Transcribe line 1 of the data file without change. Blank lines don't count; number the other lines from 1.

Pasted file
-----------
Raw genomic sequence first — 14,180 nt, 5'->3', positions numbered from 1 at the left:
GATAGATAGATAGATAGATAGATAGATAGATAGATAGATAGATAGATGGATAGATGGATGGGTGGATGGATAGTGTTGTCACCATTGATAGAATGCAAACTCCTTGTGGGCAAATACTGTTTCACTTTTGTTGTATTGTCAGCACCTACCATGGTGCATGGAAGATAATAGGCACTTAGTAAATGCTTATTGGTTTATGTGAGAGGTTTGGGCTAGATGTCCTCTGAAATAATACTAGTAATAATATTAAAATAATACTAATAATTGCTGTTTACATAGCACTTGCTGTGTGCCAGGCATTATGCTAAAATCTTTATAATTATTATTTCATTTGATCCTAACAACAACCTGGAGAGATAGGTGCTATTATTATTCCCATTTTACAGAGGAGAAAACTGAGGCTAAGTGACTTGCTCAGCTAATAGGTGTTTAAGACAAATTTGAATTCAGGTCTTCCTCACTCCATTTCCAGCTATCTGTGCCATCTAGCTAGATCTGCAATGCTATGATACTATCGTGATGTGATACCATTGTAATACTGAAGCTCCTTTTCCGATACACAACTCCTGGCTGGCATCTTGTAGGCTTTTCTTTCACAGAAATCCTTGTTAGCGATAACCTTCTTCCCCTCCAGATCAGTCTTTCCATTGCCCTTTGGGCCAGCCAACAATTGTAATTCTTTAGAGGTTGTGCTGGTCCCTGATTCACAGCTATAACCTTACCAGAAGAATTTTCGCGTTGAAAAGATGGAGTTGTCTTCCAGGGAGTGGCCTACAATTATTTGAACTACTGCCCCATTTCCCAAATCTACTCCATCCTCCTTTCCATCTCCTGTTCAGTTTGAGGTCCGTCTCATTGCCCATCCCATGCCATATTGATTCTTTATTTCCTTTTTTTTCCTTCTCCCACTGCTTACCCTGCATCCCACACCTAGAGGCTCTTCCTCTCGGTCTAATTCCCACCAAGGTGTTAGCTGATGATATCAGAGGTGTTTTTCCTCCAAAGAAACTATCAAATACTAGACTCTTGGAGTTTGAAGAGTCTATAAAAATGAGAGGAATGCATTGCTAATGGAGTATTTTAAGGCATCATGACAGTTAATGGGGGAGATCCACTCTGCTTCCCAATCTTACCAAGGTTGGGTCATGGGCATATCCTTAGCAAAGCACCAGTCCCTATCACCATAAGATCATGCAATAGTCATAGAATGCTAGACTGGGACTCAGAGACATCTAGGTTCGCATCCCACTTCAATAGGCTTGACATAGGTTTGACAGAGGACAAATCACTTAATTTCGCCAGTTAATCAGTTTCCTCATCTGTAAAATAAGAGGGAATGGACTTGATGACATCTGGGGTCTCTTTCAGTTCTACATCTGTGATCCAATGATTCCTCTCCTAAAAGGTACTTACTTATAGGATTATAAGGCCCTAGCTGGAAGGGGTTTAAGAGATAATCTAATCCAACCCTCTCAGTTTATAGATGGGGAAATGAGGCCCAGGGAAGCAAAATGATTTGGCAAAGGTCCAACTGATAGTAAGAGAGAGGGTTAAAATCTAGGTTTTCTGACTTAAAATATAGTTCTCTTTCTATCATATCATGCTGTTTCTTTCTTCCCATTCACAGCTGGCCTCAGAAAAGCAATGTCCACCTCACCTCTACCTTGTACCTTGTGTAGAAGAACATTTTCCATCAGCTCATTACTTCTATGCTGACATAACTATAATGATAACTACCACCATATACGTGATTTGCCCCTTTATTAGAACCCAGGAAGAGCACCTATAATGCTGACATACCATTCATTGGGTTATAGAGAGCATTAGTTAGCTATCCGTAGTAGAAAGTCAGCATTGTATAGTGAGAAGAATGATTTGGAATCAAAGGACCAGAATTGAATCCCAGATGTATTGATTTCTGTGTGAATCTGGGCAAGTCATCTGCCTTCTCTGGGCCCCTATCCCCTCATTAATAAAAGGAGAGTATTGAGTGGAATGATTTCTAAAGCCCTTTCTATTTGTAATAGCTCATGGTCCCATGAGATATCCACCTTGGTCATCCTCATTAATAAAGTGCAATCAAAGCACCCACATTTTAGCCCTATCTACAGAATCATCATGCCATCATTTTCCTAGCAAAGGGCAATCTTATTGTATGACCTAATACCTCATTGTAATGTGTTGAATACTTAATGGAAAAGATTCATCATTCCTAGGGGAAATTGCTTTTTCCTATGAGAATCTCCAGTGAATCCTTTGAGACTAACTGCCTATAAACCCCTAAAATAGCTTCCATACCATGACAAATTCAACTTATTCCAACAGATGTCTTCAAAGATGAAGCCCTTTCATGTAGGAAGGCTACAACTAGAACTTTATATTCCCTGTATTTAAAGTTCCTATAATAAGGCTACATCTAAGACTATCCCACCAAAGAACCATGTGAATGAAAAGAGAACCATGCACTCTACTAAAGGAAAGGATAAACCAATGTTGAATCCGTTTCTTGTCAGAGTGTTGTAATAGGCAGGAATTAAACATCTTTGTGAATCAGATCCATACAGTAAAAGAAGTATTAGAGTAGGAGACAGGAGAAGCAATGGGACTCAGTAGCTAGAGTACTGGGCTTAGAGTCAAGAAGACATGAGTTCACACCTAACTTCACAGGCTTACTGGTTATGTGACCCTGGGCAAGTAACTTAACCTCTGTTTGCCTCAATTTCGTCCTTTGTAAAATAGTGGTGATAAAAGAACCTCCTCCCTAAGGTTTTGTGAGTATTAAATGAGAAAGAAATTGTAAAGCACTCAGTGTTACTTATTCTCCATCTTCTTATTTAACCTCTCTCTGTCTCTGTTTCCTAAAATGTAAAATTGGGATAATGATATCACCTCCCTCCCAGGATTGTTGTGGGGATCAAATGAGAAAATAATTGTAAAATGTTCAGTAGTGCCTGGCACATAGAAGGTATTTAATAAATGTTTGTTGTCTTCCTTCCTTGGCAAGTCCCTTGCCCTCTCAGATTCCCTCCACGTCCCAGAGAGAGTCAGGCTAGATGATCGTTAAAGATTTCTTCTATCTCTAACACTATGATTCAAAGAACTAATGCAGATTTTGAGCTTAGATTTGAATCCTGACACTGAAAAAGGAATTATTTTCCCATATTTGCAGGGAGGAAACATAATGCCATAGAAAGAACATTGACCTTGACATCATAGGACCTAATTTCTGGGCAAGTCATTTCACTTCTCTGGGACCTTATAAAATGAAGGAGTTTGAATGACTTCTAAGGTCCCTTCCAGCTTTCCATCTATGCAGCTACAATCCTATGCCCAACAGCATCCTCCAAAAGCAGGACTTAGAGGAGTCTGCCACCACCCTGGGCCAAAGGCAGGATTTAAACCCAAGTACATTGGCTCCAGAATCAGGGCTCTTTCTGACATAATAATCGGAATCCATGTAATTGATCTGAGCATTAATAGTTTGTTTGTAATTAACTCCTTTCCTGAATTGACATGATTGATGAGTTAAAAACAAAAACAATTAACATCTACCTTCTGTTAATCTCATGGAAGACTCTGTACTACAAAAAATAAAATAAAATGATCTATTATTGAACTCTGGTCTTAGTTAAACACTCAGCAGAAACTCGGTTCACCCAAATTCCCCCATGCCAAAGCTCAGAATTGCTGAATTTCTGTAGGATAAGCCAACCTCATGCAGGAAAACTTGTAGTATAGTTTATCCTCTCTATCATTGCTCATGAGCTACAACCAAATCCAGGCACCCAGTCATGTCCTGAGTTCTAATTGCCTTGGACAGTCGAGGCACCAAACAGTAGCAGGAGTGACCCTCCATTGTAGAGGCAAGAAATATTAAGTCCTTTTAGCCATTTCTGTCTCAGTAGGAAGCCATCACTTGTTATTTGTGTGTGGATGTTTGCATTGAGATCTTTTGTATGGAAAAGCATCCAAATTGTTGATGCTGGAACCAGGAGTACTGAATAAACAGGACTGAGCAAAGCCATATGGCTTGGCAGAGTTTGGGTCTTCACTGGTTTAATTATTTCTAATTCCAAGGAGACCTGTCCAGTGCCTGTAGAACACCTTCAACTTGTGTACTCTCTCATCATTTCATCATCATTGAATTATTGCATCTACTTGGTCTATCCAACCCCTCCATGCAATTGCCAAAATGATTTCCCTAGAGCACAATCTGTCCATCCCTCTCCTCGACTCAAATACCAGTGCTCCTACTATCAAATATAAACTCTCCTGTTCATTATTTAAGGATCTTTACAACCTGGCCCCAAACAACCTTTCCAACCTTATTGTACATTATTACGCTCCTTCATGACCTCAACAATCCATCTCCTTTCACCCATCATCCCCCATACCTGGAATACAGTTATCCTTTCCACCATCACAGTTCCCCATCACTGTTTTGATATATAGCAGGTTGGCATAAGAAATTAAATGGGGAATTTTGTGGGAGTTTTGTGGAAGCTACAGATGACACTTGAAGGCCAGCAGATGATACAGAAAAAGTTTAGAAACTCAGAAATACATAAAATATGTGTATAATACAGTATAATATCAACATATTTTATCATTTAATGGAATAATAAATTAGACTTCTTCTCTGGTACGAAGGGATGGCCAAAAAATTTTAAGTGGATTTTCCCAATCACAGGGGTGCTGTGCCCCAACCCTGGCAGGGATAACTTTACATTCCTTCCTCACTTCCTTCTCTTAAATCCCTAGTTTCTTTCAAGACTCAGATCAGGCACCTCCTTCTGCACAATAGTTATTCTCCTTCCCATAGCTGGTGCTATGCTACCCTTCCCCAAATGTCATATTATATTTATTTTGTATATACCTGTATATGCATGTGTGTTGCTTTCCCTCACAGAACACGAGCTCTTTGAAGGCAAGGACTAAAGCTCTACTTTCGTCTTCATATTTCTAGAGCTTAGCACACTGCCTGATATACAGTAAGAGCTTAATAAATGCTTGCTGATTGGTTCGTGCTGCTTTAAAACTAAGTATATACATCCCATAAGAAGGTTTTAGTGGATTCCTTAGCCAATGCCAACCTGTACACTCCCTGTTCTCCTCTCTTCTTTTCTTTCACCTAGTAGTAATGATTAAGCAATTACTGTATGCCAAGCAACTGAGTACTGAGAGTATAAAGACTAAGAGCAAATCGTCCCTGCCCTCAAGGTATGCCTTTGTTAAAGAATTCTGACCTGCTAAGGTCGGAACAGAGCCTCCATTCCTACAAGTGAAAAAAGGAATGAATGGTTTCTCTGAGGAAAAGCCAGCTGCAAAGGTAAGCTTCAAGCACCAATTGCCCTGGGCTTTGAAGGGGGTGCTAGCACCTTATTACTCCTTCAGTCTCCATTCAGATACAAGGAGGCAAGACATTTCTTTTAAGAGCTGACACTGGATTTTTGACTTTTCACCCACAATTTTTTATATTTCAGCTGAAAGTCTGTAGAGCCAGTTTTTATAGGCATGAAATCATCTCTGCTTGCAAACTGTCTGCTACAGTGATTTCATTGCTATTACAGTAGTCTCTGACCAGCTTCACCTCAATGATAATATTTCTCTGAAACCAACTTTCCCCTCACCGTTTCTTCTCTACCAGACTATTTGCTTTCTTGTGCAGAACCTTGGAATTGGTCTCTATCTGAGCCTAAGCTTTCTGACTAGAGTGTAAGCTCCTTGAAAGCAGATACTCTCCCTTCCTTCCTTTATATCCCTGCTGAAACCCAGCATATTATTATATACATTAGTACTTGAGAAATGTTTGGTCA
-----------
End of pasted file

Raw genomic sequence first — 14,180 nt, 5'->3', positions numbered from 1 at the left: